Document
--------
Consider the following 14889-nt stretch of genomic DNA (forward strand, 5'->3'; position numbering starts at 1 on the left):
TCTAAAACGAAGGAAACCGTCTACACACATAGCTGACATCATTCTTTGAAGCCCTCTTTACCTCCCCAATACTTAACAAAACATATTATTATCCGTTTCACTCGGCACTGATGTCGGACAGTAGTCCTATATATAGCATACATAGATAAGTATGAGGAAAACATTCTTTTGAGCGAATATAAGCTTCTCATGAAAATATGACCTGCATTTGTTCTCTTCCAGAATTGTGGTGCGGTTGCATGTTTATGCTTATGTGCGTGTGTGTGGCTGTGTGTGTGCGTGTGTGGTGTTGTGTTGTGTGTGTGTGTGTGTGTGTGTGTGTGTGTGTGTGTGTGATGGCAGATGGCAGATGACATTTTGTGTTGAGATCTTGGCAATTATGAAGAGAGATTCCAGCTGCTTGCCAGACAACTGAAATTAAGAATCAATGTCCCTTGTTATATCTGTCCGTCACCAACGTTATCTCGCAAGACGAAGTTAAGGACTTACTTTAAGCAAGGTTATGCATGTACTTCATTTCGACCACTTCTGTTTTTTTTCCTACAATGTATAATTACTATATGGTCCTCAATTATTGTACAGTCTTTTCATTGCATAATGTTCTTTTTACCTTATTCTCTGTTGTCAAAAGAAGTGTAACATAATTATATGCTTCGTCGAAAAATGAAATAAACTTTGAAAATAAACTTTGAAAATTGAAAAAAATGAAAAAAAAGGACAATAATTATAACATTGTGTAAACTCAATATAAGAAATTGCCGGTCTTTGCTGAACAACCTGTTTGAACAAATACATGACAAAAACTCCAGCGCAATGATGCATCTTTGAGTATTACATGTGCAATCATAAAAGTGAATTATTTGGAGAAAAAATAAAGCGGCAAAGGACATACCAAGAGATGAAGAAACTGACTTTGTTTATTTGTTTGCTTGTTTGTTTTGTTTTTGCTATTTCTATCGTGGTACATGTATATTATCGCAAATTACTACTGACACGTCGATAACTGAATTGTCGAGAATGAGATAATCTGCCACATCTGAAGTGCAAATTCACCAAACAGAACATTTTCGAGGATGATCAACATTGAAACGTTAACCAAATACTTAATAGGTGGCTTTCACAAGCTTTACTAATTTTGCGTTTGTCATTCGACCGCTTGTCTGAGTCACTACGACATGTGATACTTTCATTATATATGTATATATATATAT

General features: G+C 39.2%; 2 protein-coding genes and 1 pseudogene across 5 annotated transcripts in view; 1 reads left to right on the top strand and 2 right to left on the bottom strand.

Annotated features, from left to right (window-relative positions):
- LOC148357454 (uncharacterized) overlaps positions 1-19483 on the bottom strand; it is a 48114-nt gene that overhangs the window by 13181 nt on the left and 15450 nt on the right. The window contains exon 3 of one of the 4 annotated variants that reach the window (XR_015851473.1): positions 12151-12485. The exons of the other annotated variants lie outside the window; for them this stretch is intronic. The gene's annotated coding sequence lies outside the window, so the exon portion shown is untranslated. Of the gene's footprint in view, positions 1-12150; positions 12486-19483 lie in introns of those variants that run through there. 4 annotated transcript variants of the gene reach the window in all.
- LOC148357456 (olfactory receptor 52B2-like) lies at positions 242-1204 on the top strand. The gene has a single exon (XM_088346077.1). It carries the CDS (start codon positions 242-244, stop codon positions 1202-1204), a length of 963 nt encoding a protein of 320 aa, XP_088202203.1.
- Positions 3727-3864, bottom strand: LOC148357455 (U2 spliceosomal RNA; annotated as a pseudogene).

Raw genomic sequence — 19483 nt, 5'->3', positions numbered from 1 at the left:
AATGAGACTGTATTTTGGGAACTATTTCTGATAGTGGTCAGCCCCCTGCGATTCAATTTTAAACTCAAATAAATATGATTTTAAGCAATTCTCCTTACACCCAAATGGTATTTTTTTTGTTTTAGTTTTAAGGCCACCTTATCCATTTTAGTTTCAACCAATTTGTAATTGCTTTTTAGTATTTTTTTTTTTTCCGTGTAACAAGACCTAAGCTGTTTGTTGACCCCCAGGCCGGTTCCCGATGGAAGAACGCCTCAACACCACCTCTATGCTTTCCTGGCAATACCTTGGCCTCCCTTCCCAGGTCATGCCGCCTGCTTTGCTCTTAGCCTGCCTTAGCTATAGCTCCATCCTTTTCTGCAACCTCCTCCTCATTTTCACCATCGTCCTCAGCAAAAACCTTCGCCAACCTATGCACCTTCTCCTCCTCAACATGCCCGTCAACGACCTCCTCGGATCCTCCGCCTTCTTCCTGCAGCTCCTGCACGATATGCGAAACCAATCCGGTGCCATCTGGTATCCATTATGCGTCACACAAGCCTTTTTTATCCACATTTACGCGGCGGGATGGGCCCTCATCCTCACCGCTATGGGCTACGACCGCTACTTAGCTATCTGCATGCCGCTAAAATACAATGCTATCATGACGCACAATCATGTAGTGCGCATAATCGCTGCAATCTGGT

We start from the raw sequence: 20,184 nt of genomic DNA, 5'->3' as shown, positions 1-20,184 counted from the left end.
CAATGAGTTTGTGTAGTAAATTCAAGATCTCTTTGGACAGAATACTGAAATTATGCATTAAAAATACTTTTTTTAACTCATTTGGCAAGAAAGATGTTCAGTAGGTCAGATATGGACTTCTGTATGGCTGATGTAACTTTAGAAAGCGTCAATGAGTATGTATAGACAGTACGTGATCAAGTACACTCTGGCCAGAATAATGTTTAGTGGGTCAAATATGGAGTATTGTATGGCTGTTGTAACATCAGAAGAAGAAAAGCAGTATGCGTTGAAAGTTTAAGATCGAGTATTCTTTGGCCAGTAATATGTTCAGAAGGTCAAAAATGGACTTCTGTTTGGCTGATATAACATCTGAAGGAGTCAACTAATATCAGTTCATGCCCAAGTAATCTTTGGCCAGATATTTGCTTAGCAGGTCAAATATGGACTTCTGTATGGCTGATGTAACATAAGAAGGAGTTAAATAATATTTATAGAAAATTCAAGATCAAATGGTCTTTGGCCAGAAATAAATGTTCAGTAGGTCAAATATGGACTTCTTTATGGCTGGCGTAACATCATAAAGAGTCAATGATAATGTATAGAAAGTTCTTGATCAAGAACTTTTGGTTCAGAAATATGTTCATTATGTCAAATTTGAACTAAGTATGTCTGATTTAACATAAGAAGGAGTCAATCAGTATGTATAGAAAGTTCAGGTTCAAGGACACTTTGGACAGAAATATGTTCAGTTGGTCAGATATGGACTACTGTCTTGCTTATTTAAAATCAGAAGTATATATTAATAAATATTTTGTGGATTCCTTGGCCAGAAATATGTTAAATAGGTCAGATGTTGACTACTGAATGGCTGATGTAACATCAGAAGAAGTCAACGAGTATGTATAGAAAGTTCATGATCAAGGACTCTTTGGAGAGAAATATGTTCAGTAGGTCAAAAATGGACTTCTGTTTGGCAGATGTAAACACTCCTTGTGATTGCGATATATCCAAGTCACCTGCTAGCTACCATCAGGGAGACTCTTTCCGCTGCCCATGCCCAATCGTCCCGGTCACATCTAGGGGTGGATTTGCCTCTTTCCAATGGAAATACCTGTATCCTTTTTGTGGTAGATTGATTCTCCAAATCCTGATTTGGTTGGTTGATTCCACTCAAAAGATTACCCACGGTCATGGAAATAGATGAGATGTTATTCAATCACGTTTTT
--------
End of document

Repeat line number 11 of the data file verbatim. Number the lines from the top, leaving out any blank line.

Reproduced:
CAATGAGTTTGTGTAGTAAATTCAAGATCTCTTTGGACAGAATACTGAAATTATGCATTAAAAATACTTTTTTTAACTCATTTGGCAAGAAAGATGTTCAGTAGGTCAGATATGGACTTCTGTATGGCTGATGTAACTTTAGAAAGCGTCAATGAGTATGTATAGACAGTACGTGATCAAGTACACTCTGGCCAGAATAATGTTTAGTGGGTCAAATATGGAGTATTGTATGGCTGTTGTAACATCAGAAGAAGAAAAGCAGTATGCGTTGAAAGTTTAAGATCGAGTATTCTTTGGCCAGTAATATGTTCAGAAGGTCAAAAATGGACTTCTGTTTGGCTGATATAACATCTGAAGGAGTCAACTAATATCAGTTCATGCCCAAGTAATCTTTGGCCAGATATTTGCTTAGCAGGTCAAATATGGACTTCTGTATGGCTGATGTAACATAAGAAGGAGTTAAATAATATTTATAGAAAATTCAAGATCAAATGGTCTTTGGCCAGAAATAAATGTTCAGTAGGTCAAATATGGACTTCTTTATGGCTGGCGTAACATCATAAAGAGTCAATGATAATGTATAGAAAGTTCTTGATCAAGAACTTTTGGTTCAGAAATATGTTCATTATGTCAAATTTGAACTAAGTATGTCTGATTTAACATAAGAAGGAGTCAATCAGTATGTATAGAAAGTTCAGGTTCAAGGACACTTTGGACAGAAATATGTTCAGTTGGTCAGATATGGACTACTGTCTTGCTTATTTAAAATCAGAAGTATATATTAATAAATATTTTGTGGATTCCTTGGCCAGAAATATGTTAAATAGGTCAGATGTTGACTACTGAATGGCTGATGTAACATCAGAAGAAGTCAACGAGTATGTATAGAAAGTTCATGATCAAGGACTCTTTGGAGAGAAATATGTTCAGTAGGTCAAAAATGGACTTCTGTTTGGCAGATGTAAACACTCCTTGTGATTGCGATATATCCAAGTCACCTGCTAGCTACCATCAGGGAGACTCTTTCCGCTGCCCATGCCCAATCGTCCCGGTCACATCTAGGGGTGGATTTGCCTCTTTCCAATGGAAATACCTGTATCCTTTTTGTGGTAGATTGATTCTCCAAATCCTGATTTGGTTGGTTGATTCCACTCAAAAGATTACCCACGGTCATGGAAATAGATGAGATGTTATTCAATCACGTTTTT